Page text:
View original here:
Elementary teacher installs a dreamy tiny cabin on his pickup truck

California implements plastic straw ban at dine-in restaurants

September 25, 2018 by  
Filed under Green

Comments Off on California implements plastic straw ban at dine-in restaurants

A monumental week of reforms forged by California lawmakers saw no sign of slowing down as groundbreaking legislation was brought into effect by Governor Jerry Brown on Thursday. The statesman, who has chastised the overuse of single-use plastics on several occasions, signed a bill banning restaurants from distributing plastic straws with their customers’ beverages. While diners will still be given a straw if they specifically ask for one, the plastic straw ban could make leaps in curtailing unnecessary pollution and raising public awareness about the environmental impact of disposable straws. California politicians such as Governor Brown agree with many supporters that the ban is unfortunately limited and easily circumvented. “It is a very small step to make a customer who wants a plastic straw ask for it,” Brown noted in his signing address . “And it might make them pause and think again about an alternative.” Related: Plastic straws are a thing of the past, but which reusable straw is best for the future? Beginning January 1, dine-in restaurants will no longer be handing out plastic straws with meals; however, the largest distributors, including fast food chains, delis, coffee shops and any other take-out locales, will be able to disregard the rule completely. Despite the free pass to these types of restaurants, the governor believes that in due time, Californians will likely choose to nix plastic straws on their own, regardless of legal mandates. Plastic was invented back in the 19th century and, as Governor Brown explained, “has helped advance innovation in our society, but our infatuation with single-use convenience has led to disastrous consequences.” The politician has been mobilizing efforts to reduce and eliminate plastic consumption vehemently throughout his tenure. “One thing is clear,” he wrote. “We must find ways to reduce and eventually eliminate single-use plastic products.” Plastic straws appeared in the early 1960s. By the 1970s, they had almost entirely replaced paper straws, the original variety of sipper. According to the California Coast Commission, plastic straws are seeded sixth in the rank of most common forms of litter found on beaches, and they threaten more than 500 aquatic species. Among these, 23 endangered forms of wildlife exist in the San Francisco Bay, where plastic pollution fed through urban storm drains are placing the animals at an even higher risk of perishing.  “Plastics, in all forms — straws, bottles, packaging, bags, etc. — are choking our planet,” Brown wrote. The California straw ban follows in the footsteps of previous legislature banning plastic bags in 2016. The state is the first in the nation to enact limitations on disposable straws. City-level restrictions are already in effect for San Francisco, Alameda, Oakland, Richmond, Berkeley, Carmel, San Luis, Obispo and Davis. Via San Francisco Chronicle Image via Joshua Sorenson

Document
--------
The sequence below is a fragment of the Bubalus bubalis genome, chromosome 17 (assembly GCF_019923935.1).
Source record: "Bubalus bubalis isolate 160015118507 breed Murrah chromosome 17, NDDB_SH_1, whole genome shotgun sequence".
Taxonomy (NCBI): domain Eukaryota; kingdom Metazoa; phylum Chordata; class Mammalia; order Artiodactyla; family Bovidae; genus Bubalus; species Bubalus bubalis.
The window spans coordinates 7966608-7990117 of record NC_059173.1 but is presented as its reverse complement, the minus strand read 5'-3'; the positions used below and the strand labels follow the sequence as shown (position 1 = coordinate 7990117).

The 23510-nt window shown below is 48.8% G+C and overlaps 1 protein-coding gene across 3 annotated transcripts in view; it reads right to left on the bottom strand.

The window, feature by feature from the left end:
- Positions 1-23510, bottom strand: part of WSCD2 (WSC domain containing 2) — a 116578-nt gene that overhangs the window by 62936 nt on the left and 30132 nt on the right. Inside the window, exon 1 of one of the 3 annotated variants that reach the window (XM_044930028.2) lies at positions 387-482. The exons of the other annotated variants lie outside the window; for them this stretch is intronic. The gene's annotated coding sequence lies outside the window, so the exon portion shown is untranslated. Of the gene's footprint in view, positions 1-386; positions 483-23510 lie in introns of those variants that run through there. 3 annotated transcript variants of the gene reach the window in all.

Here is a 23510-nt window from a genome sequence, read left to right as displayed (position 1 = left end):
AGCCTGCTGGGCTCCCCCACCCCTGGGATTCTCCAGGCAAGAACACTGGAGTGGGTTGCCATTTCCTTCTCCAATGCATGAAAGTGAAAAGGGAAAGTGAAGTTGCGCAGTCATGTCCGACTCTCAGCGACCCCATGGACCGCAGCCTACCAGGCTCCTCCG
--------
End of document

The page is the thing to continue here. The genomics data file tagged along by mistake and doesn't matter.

See the original post: 
California implements plastic straw ban at dine-in restaurants

MVRDV introduces a psychedelic blend of art and architecture in Paradise City

September 25, 2018 by  
Filed under Eco, Green

Comments Off on MVRDV introduces a psychedelic blend of art and architecture in Paradise City

Dutch design firm MVRDV recently completed its latest project: The Imprint, an art-entertainment complex near Seoul’s Incheon Airport that toes the line between art and architecture. Completed as part of the city’s Paradise City complex, The Imprint features strikingly sculptural facades painted white and gold that can be easily recognized from the sky as passengers land at Incheon Airport. The eye-catching visuals of the windowless exteriors are echoed in the interiors, which were installed with mirrored ceilings and glass media floors for a psychedelic effect. MVRDV’s The Imprint complex includes a nightclub in the building marked by a golden entrance spot as well as an indoor theme park in the other building. Both structures featured dramatic lifted entrances designed in such a way to mimic the look of draped fabric. Despite the facades’ malleable appearance, glass-fiber reinforced concrete panels were used to construct the exteriors, and the 3,869 panels are unique and individually produced from the architects’ 3D modeling files. The panels were painted white to highlight the relief in the design. “Two months ago most of the cladding was done and the client said, ‘this is an art piece,’” said Winy Maas, principle and co-founder of MVRDV. “What is interesting about that is that they are looking for that momentum — that entertainment can become art or that the building can become artistic in that way. What, then, is the difference between architecture and  art ? The project plays with that and I think that abstraction is part of it, but it has to surprise, seduce and it has to calm down.” Related: MVRDV will transform the Tirana Pyramid, a former communist monument, into an education center Connected with a shared central courtyard , the two buildings were heavily influenced by the site context. Features from the neighboring buildings, such as window and door shapes, were replicated in the relief as if they were imprinted on, while the massing and height of the new construction also respond to the existing architecture. + MVRDV Images © Ossip van Duivenbode